Infant Temperament and High-Risk Environment Relate to Behavior Problems and Language in Toddlers

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This study examined the role that easy infant temperament and cumulative environmental risk play in predicting cognitive, language, and behavioral outcomes in 3-year-old children at high social risk.


Subjects were 412 mother-infant dyads, recruited at birth, participating in a longitudinal study examining the effects of prenatal methamphetamine on child development. This analysis includes a subsample (n = 290) of the study with a completed 3-year visit. Temperament was assessed by the Infant Behavior Questionnaire at 12 months. Factor analysis from well-validated measures generated “easy” and “difficult” temperament profiles and a profile for high-risk environment. Caretaker receptive vocabulary served as a proxy for intelligence quotient. Outcomes at 3 years included motor and mental development, behavior problems, and language. Linear regression and hierarchical linear modeling examined the effects of temperament, high-risk environment, and caregiver receptive language on outcomes adjusting for maternal drug use and demographic and socioeconomic covariates.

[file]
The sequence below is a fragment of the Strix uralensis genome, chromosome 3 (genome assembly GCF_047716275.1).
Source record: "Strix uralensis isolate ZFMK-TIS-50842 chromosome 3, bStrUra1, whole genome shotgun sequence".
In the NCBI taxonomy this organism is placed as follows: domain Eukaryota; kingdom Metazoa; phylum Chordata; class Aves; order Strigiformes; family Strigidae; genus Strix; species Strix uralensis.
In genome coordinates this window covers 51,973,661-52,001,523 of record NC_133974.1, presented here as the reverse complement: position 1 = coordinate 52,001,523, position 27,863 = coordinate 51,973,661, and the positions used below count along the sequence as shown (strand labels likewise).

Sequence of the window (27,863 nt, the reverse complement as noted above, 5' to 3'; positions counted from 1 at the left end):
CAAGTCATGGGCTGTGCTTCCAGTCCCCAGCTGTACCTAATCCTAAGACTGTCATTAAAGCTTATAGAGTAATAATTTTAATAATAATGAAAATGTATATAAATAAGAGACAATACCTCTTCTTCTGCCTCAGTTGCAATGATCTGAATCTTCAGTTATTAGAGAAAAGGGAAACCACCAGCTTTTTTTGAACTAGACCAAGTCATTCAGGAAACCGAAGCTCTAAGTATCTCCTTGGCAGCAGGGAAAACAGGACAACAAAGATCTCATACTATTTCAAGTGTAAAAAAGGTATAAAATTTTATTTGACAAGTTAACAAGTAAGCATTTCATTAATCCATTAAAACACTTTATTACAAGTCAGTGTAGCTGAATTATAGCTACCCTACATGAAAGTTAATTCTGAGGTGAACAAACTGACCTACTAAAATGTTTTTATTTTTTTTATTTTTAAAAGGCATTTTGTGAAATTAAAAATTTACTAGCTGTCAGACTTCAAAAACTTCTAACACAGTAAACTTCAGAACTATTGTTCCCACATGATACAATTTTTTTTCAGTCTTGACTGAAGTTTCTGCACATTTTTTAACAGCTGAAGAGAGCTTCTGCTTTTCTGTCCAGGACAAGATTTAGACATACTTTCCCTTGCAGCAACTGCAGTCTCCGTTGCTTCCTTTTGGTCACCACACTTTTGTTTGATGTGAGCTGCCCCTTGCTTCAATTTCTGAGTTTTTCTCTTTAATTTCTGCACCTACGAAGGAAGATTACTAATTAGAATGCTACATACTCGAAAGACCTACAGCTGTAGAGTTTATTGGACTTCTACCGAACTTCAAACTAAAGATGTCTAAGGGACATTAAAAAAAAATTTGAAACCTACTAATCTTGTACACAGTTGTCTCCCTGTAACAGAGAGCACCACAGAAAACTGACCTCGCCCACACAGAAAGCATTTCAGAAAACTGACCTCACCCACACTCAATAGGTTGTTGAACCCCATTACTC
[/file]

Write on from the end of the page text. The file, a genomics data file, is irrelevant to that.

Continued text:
Internalizing and externalizing behaviors were lower in children with easy temperament and higher with increased environmental risk. Easy temperament attenuated behavioral problems only in the setting of lower environmental risk. Caregiver receptive language was associated with lower internalizing scores. High-risk environment and temperament factors were not related to cognitive or motor outcomes. Prenatal methamphetamine exposure was not associated with 3-year-old outcomes, nor did it alter the protective effects of an easier temperament on child behavior.


Children growing up in adverse social environments had increased behavioral problems and compromised language development. Conversely, an easy temperament acts as a protective factor for social-emotional development and could be related to resilience.

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